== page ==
THE CURRENT STATE OF the world’s crude oil industry is one which Barbados should welcome. It works to the country’s advantage. All evidence suggests a continuing suppression in oil prices this year and beyond.
Things have changed drastically since June 2014, when Brent crude was selling at US$115 a barrel. Today the price is hovering at US$30 a barrel and is unlikely to surpass US$40 by yearend, which would still be below production costs.
It may be a “pricequake” situation for oil-producing nations but a godsend for non-producers long held to ransom and at the mercy of high crude oil prices which created havoc with many economies. The change in fortunes can clearly have enormous implications, given the role of oil and its revenues play in the world’s geopolitical structure from Abuja to Caracas to Riyadh.
The drop in prices results from a combination of factors, of which the most obvious was supply outstripping demand. Only a war in the Middle East, a sharp and sudden demand for more oil international or the Saudis deciding to boost production can change the prevailing situation. Yet there are reasons why there can be no optimism.
But Barbadians have little concern about the international intrigue of an industry which has benefited the few and squeezed the majority. The focus is on the lower oil prices, with motorists enjoying a small dip at the pump. The main yearning by Barbadians is that measures be put in place to forego the burden of a return to the high oil prices experienced up to two years ago. Crude oil will rise from its current depths.
That is why this country must practically apply in a widespread manner the concept it consistently promotes, a green economy. We must move away from fossil fuels and fully utilise the inexhaustible sources of solar and wind energy.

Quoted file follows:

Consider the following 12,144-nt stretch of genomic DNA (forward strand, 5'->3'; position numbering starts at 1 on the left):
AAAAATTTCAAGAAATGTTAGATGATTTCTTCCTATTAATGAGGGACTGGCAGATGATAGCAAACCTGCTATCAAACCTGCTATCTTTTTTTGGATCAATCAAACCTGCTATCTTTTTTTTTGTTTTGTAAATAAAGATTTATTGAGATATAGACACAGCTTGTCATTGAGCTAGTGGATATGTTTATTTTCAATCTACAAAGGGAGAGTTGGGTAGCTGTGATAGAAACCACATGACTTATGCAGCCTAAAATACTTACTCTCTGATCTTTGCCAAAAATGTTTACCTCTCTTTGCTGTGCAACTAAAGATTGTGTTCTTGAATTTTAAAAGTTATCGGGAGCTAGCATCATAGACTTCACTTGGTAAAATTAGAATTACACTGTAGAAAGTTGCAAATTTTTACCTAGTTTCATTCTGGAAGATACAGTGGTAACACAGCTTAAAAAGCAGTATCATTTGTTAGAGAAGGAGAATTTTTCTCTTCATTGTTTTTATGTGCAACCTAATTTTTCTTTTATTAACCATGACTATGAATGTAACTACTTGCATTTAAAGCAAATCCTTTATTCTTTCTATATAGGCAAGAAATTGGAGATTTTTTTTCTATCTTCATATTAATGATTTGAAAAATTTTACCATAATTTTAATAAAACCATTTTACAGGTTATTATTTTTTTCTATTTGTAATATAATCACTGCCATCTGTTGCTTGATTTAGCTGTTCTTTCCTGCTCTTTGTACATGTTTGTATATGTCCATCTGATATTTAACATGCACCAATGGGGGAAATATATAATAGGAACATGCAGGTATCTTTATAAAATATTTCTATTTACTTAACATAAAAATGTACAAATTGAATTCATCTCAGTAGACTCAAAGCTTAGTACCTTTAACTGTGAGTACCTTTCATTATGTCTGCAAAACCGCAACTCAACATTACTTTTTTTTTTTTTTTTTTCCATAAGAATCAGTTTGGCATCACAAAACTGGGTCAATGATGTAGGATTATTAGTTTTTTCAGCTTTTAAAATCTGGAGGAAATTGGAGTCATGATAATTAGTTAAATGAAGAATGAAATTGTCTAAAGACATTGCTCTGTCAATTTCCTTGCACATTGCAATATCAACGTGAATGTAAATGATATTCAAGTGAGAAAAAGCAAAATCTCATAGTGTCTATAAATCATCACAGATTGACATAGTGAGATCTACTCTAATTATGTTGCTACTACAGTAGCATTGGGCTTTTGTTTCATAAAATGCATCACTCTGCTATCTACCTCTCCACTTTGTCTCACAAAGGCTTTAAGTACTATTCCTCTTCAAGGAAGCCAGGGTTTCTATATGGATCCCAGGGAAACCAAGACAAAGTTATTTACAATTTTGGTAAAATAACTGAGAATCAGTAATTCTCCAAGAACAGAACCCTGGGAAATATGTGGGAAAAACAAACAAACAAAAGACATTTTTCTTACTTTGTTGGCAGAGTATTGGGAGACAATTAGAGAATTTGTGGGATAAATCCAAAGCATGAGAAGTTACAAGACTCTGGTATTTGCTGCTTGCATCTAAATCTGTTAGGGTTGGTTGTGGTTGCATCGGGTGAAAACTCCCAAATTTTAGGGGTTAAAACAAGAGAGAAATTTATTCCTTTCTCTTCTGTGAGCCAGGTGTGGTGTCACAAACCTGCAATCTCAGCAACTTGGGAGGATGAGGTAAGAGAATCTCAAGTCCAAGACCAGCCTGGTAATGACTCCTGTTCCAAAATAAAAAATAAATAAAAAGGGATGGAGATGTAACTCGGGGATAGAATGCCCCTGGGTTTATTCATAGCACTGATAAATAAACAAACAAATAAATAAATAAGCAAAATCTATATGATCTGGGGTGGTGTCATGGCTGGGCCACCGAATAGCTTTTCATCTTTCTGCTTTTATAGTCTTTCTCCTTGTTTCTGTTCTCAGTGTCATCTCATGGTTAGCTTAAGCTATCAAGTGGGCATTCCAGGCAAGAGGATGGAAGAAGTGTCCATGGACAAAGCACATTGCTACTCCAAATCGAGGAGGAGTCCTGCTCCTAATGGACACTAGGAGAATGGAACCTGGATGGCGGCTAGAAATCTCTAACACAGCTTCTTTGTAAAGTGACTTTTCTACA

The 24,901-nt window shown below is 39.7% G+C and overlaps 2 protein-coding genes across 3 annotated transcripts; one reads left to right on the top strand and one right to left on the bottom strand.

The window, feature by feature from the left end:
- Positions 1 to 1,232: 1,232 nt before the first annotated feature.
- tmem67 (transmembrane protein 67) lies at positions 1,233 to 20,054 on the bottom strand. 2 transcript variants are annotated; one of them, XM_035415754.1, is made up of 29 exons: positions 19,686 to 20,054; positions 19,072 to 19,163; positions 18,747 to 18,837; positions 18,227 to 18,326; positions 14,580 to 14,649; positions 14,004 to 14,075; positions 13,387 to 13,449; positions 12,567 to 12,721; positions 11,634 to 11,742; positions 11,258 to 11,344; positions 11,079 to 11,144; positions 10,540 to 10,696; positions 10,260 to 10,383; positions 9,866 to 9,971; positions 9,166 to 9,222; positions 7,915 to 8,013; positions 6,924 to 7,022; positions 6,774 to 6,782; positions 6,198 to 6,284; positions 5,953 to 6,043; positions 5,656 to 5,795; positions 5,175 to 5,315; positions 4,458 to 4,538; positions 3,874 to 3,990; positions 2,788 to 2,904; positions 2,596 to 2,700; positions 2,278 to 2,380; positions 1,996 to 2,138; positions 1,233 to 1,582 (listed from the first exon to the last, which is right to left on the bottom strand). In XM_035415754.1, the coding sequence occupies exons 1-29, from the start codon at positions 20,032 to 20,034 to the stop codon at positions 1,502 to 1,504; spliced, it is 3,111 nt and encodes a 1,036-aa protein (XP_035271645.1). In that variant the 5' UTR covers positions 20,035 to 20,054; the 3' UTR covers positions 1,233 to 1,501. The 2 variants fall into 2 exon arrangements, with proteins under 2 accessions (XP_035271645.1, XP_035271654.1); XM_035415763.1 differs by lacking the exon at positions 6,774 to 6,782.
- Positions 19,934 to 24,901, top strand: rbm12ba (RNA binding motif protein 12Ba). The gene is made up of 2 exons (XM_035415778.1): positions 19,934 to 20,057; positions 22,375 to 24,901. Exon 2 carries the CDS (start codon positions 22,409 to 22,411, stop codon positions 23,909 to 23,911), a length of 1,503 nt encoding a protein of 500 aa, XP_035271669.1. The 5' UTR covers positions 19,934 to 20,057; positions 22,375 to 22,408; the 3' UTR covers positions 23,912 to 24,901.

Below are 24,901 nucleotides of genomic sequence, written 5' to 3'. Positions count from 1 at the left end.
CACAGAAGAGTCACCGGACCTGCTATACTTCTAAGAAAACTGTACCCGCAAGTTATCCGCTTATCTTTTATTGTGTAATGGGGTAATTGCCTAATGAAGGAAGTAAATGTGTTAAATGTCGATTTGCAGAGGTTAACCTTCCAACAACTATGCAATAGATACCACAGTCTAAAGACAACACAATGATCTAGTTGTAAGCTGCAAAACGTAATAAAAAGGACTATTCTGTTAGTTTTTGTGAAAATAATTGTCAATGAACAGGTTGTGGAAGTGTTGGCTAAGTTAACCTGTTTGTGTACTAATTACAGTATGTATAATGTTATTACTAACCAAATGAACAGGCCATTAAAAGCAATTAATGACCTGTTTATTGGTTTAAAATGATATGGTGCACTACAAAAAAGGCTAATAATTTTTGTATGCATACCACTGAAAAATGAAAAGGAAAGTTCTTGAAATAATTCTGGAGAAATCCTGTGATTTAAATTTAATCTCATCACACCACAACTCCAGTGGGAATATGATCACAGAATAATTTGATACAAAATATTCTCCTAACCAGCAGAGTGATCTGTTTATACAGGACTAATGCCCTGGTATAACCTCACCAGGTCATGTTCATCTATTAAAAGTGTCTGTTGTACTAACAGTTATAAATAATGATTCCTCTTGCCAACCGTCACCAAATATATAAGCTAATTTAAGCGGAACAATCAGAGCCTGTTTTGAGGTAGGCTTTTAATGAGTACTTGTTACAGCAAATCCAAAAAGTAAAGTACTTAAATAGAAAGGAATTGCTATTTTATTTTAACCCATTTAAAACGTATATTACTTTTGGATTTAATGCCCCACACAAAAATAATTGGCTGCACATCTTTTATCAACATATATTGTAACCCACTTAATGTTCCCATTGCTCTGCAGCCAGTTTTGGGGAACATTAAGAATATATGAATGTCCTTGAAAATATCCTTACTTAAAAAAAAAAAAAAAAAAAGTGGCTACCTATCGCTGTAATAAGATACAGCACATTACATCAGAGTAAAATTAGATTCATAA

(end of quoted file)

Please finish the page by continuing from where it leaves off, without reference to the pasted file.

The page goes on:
Understandably, there are some negatives for Barbados with depressed world oil prices. Those plans for offshore oil exploration by BHP Billiton may be slowed or eventually shelved, given the poor prospects for returns on investment. Tax revenues could also suffer.
That is why the Freundel Stuart administration must address how it will accelerate the growth of the alternate energy sector. This country must not allow foreign oil producers, who are neither interested in the performance of its economy nor the drain on its foreign reserves to pay for their commodity, to dictate the way forward. We must look at the opportunities alternative energy offers, particularly a range of quality jobs.
We cannot be at the forefront of the thrust for a new world order on climate change, as agreed to in Paris in December, and then vacillate on measures to propel the rapid growth of the alternative energy sector. Cheap oil must not kill solar and wind energy. This is the time to promote change.